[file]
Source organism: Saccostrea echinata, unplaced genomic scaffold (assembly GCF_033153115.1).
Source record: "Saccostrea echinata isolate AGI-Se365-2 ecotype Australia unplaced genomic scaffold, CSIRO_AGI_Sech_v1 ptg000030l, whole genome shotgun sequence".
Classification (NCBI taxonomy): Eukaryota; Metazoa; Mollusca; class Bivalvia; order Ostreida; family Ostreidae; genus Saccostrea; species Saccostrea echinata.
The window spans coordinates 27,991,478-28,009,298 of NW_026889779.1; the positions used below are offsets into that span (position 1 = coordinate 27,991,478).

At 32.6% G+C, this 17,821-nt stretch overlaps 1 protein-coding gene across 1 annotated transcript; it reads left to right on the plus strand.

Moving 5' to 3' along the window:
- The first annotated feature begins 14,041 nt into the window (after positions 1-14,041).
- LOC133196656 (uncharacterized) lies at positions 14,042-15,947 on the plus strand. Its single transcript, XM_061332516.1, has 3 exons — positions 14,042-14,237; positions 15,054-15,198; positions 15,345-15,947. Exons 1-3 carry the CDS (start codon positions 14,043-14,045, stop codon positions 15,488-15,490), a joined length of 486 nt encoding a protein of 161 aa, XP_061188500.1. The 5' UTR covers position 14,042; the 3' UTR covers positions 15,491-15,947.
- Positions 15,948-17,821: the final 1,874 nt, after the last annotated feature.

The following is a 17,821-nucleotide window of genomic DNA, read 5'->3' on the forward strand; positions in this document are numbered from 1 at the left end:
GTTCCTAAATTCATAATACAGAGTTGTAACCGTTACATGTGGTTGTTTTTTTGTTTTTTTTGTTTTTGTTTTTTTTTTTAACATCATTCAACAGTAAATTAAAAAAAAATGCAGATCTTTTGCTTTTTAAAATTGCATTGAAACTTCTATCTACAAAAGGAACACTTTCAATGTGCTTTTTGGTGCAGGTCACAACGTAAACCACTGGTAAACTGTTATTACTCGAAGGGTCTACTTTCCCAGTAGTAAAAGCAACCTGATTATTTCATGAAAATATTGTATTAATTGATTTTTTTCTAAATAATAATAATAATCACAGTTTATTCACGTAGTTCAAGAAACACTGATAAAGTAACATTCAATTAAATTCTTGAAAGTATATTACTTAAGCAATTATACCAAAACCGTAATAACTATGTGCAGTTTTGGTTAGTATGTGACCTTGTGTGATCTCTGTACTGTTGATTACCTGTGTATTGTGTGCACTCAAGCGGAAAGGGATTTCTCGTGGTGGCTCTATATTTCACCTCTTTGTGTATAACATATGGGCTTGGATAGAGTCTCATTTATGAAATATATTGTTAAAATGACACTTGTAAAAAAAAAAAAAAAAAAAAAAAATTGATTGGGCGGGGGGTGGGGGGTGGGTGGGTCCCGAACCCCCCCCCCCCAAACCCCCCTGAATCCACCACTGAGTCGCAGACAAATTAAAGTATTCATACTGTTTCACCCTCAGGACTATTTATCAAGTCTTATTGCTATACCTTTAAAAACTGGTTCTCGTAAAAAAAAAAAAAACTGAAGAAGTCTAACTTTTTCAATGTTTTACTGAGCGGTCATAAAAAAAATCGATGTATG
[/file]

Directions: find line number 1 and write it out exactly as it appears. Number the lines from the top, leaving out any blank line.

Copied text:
Source organism: Saccostrea echinata, unplaced genomic scaffold (assembly GCF_033153115.1).